Walter: Gentleman my foot! I don’t care if he’s 8 foot tall, don’t you talk to him no more. Didn’t he see your badge?

Lily: I showed him it! He didn’t seem to think too much of it. Anyway, Mrs Reed chased him off in the end. I do miss you Walt.

Walter: Well I’m glad she did. I miss you too sweetheart. Chin up though eh? It won’t be long.

12th November 1914

Walter: How are you getting on Rose?

Rose: Hello Walt. Not bad now – we’ve had a rest day and at last a full night’s sleep. I’d been in the same clothes for 40 hours before that! I’m glad the fighting has eased up a bit, it’s been very tough going. We been up and down on the hospital train between Boulogne and Ypres, bringing back the wounded from the Front. We cares for them here a while and sometimes we ships them back home for more treatment. There’s been some very bad ones – it’s horrible how smashed-up a man can get from shellfire. But they’re such sweethearts – they don’t whine or moan or nothing. One chap turned out to have a break in his thigh bone that he didn’t even mention because it weren’t so bad as his poor shoulder what he’d broke. He’d rigged it up with his rifle as a splint and padded it with bits of his mate’s kilt!

Mary: Good to hear you’re having a rest… I sent up a parcel with a newspaper and some things for the men. I hope it arrives soon.

Rose: It arrived today! Thank you for it – the men will go barmy over the chocolate and cigs. Newspapers we don’t do too badly for – we even gets the same day’s Daily Mail from Folkestone! It don’t always match up with the news we gets back from the Front though. On the worst days at Ypres it just said the fighting was ’severe’. When you’re lifting all them heavy men onto the top bunks in the ambulance train, each one bleeding faster than you can stop it and then you find they’re dead before you can treat them… well you start to think they needs new words for this type of thing - ‘severe’ don’t cover it. ‘Hell’, more like. I had a chap with both eyes gone from a shell wound. He lived, mind.

To read the diary of a Nursing Sister on the Western Front, visit:

11th November 1914

Mary: How are you getting on in Luton, Walter? We’re getting by here, but it’s hard when we can’t have a funeral for your brother. I had a letter of condolence from his Company Commander, which was nice to get but don’t make it easier. Your father’s even quieter than normal. Well, I thought you might like a bit of news from London – it was the state opening of parliament yesterday and some Indians who fought at Ypres was there! The crowd all cheered them. It seems they stepped in when our army was low on numbers and helped us to get ahead in the battle.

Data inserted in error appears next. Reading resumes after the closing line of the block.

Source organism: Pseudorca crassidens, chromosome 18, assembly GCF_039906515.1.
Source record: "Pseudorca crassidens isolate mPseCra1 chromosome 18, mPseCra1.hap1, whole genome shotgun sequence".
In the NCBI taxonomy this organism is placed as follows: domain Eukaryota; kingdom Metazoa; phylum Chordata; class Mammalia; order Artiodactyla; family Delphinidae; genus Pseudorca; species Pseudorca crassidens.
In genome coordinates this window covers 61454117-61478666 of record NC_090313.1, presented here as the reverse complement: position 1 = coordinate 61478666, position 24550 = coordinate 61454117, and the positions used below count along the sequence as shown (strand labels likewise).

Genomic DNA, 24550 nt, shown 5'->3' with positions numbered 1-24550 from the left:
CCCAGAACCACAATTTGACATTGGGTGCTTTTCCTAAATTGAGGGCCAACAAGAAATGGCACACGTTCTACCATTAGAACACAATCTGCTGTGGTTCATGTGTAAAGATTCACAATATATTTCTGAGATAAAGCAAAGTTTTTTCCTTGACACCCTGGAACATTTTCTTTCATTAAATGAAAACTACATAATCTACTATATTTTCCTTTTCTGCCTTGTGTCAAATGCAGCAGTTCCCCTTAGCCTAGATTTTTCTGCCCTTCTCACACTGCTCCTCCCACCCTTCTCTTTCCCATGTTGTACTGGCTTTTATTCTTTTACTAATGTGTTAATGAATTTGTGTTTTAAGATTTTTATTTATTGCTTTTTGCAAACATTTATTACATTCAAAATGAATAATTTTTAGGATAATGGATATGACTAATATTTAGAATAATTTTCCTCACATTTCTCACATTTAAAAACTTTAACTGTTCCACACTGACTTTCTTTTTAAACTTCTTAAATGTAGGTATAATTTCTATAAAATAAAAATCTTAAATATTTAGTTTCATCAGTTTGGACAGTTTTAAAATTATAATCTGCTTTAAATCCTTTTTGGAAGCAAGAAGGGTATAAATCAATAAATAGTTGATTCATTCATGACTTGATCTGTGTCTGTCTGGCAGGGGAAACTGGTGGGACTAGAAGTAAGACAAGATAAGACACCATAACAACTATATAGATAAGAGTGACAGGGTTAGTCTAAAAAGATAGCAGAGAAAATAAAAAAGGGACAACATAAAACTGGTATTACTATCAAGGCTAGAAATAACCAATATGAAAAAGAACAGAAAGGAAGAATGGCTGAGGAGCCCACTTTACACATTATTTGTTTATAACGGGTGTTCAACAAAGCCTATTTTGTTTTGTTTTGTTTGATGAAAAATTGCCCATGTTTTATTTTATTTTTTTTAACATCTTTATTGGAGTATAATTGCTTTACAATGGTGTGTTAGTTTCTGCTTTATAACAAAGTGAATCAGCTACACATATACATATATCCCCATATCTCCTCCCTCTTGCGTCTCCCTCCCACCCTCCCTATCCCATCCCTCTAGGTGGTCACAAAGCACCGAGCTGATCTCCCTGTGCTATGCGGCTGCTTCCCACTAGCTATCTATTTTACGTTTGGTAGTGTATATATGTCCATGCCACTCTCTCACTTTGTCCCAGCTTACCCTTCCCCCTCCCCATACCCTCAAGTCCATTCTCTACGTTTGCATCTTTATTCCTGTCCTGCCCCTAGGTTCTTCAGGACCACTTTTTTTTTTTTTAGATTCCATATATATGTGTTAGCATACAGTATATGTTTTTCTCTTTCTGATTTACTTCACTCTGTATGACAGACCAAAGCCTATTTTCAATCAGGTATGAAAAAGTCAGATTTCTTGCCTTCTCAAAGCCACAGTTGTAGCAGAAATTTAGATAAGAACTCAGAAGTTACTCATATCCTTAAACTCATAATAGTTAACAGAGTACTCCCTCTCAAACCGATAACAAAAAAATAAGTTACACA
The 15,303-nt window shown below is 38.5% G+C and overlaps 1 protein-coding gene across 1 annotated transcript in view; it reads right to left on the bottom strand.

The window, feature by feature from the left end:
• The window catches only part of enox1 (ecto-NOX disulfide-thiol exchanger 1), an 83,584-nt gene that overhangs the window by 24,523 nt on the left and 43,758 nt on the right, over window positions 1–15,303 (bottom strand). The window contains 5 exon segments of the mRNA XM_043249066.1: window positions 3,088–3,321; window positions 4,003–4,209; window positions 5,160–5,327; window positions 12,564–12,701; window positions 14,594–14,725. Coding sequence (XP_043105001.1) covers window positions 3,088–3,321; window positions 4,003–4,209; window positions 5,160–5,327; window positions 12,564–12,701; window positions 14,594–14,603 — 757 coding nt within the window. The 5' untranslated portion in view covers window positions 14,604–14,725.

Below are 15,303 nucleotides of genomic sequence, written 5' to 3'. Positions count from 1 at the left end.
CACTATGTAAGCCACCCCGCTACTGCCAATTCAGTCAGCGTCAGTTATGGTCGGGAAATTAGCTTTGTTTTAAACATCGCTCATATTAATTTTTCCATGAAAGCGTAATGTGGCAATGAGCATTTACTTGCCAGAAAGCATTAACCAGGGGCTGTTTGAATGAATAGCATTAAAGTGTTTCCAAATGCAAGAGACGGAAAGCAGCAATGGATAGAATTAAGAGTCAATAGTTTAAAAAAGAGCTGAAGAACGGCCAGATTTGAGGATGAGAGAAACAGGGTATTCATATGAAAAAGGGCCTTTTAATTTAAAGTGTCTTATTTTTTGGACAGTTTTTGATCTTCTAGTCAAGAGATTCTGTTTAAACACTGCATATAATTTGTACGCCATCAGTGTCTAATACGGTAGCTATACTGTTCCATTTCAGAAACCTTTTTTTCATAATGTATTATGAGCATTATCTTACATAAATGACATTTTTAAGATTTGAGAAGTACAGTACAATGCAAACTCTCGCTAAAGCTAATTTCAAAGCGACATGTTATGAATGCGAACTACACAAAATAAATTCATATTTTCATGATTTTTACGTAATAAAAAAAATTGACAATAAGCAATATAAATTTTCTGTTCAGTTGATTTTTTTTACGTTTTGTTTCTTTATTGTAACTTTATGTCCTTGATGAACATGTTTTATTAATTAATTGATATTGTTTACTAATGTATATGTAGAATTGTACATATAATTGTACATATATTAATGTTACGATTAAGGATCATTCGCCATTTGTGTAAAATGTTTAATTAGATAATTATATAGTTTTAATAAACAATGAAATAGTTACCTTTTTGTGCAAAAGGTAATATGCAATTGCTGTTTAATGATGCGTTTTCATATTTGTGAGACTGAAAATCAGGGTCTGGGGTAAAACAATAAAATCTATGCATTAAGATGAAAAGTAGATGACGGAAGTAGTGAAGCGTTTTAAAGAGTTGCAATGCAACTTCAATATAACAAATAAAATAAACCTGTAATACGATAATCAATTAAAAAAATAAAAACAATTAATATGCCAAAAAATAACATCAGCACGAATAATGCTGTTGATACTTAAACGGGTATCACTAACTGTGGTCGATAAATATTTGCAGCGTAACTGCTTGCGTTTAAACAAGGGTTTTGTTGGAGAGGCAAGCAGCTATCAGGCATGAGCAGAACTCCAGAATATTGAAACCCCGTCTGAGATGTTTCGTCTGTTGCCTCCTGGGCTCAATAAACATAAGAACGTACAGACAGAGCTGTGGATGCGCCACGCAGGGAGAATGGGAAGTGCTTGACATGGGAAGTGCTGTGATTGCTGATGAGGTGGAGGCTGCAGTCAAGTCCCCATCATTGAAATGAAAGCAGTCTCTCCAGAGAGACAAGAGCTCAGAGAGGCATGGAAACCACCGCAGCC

Walter: Thanks, Ma. Sorry I ain’t had a moment to write – we been so busy trying to find billets for everyone here in Luton. I’ve not done too bad though – stopping with two nice old ladies. I think they must be sisters. Good to hear about the Indian fellows – sounds like a lot of the Empire countries have been fighting hard.

Rose: We see so many Indian soldiers here in Boulogne – had a trainload the other day who all had smashed left arms from a machine gun that caught them while they was firing over a trench. Lots was 47th Sikhs with their long hair under their turbans – never seen nothing like it. If there’s one good thing about the war, it’s getting to meet all sorts of people.

To find out more about the countries of the British Empire and their contributions to the war, visit or

7th November 1914

Walter: Said goodbye to Mr and Mrs Abbott, Miss Sarah and the boys today – I’m a bit sad about it if I’m honest. Still, can’t grumble – they gave me a fruit cake to take with me! Ha ha. Will have to see where we’re billeted in Luton. Hope it’s as nice as here – they’ve looked after me very well.

Jane Abbott: Just to say we shall miss you very much Walter – you and Bert have become quite a part of the family. I know Jimmy for one will be very lost without his ‘big brother’! Do write to us, as you said you would, and I hope you find nice lodgings in Luton. With all our very best wishes for the future (and enjoy the cake!), The Abbotts.

Walter: Thanks, Mrs A. Tell Jimmy and Jack to be good and I’ll write to you all soon.

6th November 1914

Walter: Just heard I’m part of the Advance Party heading to Luton… our Company Sergeant Major caught me by surprise just as I was leaving the dining hall and told me. Can’t say no of course.  Means I got to help out with getting everything over there before the rest of you jammy lot (Fred) comes over in a few days. Disappointed I won’t get to see all the St Albans people come out to wave us off with the band and all that, but we’re going to have the cooks, blacksmiths and all sorts with us – maybe I can talk them into bringing the best food for the journey! We’ll have a bit of transport, but other than that it’ll be marching again – more than 20 miles. Good job we’re all fit. The other day we marched nearly 24 miles in full marching order and with a blanket and ground sheet each…